Tony Jacklin, 71, is one of Britain’s most successful golfers. He looks back on his most memorable moments from his life and career.

…I was born and raised in Scunthorpe, Lincolnshire

Tony Jacklin as a child with mother and sibling

My dad was at the steel works and my mum Dorothy worked on the market at the weekend. Times were hard. Money was tight and we always seemed to be scrabbling around for a few extra quid. As soon as I was old enough, I started a paper round and joined my mother on the market, helping the older blokes load the vans. Sure, it was a tough childhood, but was I unhappy? Not for a second! 

 

…My dad deciding to take up golf

We used to live next door to this bloke called Eric Markee. In 1953—I would have been about eight or nine—he stuck his head over the fence and called out to my dad. “Arthur, I’ve just been up to the golf club. You ought to have a go. I reckon you’ll like it.” Sure enough, my dad went to the Ashby Decoy Golf Club, not far from where we lived; followed by his son. That was it...that was the start of my love affair. Dad continued to play for the rest of his life and he had a great appreciation of the game. 

 

…Winning the Lincolnshire Junior Championship

After that first visit with my dad, the golf club became my second home. I was completely self-taught and, at 13, I won the first of four Lincolnshire Boys’ Championships. I was also beginning to beat blokes who were much older than me—which didn’t go down too well in the clubhouse! The grown-ups didn’t like this cocky, young lad showing ’em how it was done. 

After I left school, I got a job in the steel works, but I knew it wasn’t for me. The only thing I wanted to do was play golf. 

 

…Meeting my first wife Vivien

Tony Jacklin and his first wife Vivien

After I turned professional in my late teens, I suddenly realised what a lonely sport golf can be. Sure, there was a lot of boozing and gallivanting with the rest of lads, but that was never my thing. I preferred the quiet life. What I needed was someone to share that life…and I found her in Belfast in 1965. As soon as I clapped eyes on Vivien, I knew it was special. We got married the following year and had a three-year honeymoon, travelling round the world and playing golf. I was doing all right too—I had 2000 quid in my bank account. I’d never seen so much money!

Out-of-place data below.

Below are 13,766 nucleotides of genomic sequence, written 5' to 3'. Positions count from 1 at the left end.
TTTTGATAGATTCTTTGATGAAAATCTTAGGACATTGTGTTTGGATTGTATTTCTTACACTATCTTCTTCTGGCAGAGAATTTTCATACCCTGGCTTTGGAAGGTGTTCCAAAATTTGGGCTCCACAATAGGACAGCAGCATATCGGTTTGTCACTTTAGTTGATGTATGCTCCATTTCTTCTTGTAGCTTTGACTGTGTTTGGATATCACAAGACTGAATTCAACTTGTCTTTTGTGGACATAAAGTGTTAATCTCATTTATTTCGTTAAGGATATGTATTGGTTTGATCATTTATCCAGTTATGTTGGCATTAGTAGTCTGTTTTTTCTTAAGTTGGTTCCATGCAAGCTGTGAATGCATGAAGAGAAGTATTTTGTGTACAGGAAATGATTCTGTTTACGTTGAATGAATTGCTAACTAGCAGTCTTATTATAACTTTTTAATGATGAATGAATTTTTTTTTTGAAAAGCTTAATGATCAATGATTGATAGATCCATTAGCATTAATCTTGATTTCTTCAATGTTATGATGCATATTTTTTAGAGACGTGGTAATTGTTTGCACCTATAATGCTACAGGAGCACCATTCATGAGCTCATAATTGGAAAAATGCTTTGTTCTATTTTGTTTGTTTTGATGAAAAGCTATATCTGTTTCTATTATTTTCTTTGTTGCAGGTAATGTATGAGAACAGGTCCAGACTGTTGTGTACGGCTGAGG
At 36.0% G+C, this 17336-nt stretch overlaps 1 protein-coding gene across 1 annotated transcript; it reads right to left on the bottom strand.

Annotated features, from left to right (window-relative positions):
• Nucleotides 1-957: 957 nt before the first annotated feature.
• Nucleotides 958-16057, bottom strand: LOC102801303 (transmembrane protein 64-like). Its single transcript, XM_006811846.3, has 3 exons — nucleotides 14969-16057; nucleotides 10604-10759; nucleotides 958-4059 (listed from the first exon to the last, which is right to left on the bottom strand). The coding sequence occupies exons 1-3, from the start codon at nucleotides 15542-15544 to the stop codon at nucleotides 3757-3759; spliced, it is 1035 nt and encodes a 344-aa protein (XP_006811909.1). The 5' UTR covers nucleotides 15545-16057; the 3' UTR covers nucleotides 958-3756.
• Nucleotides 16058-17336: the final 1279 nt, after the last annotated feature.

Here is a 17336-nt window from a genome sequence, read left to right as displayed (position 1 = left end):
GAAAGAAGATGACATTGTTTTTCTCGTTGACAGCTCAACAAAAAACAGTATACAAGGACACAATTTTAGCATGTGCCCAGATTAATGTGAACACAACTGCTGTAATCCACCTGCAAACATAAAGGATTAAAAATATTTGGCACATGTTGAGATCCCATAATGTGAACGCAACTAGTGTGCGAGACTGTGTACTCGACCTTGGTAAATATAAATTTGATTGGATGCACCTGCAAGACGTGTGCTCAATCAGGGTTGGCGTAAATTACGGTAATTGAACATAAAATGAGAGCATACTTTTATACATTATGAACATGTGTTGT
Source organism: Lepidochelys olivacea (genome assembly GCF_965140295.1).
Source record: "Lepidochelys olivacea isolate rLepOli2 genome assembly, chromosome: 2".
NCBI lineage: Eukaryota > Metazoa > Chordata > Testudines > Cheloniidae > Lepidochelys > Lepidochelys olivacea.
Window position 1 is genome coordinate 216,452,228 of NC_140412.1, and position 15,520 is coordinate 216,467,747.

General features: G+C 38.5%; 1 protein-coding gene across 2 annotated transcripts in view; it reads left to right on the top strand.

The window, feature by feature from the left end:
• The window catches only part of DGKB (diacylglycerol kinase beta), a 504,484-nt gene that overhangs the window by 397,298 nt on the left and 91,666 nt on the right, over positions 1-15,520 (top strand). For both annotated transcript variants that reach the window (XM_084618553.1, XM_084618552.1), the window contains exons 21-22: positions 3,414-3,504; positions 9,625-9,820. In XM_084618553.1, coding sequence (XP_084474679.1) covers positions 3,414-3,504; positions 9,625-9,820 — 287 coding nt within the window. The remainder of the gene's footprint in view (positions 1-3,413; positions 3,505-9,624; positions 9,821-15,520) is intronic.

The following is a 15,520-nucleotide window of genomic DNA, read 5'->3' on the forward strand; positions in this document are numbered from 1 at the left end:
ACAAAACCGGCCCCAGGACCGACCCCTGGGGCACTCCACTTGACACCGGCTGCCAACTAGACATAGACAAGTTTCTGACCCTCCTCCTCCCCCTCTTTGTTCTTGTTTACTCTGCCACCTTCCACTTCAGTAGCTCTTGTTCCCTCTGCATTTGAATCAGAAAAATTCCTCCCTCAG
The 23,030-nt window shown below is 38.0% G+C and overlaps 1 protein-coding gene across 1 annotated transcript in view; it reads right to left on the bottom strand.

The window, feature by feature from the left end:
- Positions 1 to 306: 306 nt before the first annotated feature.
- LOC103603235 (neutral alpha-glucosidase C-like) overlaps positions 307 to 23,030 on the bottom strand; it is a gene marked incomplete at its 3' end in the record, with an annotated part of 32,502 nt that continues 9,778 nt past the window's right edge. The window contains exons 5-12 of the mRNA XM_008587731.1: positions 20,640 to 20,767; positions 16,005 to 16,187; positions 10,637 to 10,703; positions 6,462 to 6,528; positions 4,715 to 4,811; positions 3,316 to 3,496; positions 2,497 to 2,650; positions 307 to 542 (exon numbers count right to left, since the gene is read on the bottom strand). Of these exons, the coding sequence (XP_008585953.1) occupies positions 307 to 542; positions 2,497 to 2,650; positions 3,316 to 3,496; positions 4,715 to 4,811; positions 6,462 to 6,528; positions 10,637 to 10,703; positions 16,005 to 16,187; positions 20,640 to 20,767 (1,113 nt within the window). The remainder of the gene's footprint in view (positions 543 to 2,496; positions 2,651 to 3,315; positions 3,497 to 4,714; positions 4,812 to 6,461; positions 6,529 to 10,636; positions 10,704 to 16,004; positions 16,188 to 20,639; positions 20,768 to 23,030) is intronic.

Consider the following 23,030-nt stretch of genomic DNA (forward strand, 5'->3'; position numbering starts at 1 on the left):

…WIinning the British Open and the US Open

Each year, I was climbing higher up the ladder­—beating established names such as Arnold Palmer—and my game was just getting better and better. I won the British Open in 1969 and followed that with the US Open in 1970—the first English player to win the US Open since 1924! We were living in Elsham at the time, not far from Scunthorpe, and the council threw a huge party for me. I was driven around town in a Cadillac and taken to meet the local grammar kids in Brigg. I think that’s when I knew I was famous!

 

 …Not every game puts a smile on your face

Tony Jacklin on the draw backs of being a golfer

Everyone likes this photo, probably because it shows the other side of game…the what-might-have-beens. I can’t remember exactly where or when this was taken, but I’m pretty sure it’s late-1960s on the American tour. You miss that important putt and that’s it; game over. You beat yourself up as you walk back, but every champion will tell you the same thing. You take those failures and you put them somewhere right at the back of your mind.  

 

…Playing golf with James Bond

Sean Connery with Tony Jacklin

I first met Sean Connery in 1973; he was such a keen golfer that he used to hold his own tournament. He’d just stepped down as Bond and, of course, there’s a bit of you that goes, “Bloomin’ ’eck, it’s 007”. But, over the years, I became aware that all the entertainers were just as respectful to us professional golfers; there was a sort of mutual admiration. 

I’ve played with some big names, people like like Bob Hope, Dean Martin, Evel Knievel, Andy Williams, Glen Campbell and Bing Crosby. Bing took his golf very seriously. I think the entertainers enjoy golf because it’s so different from their day job. No razzamatazz, just you and that ball.  

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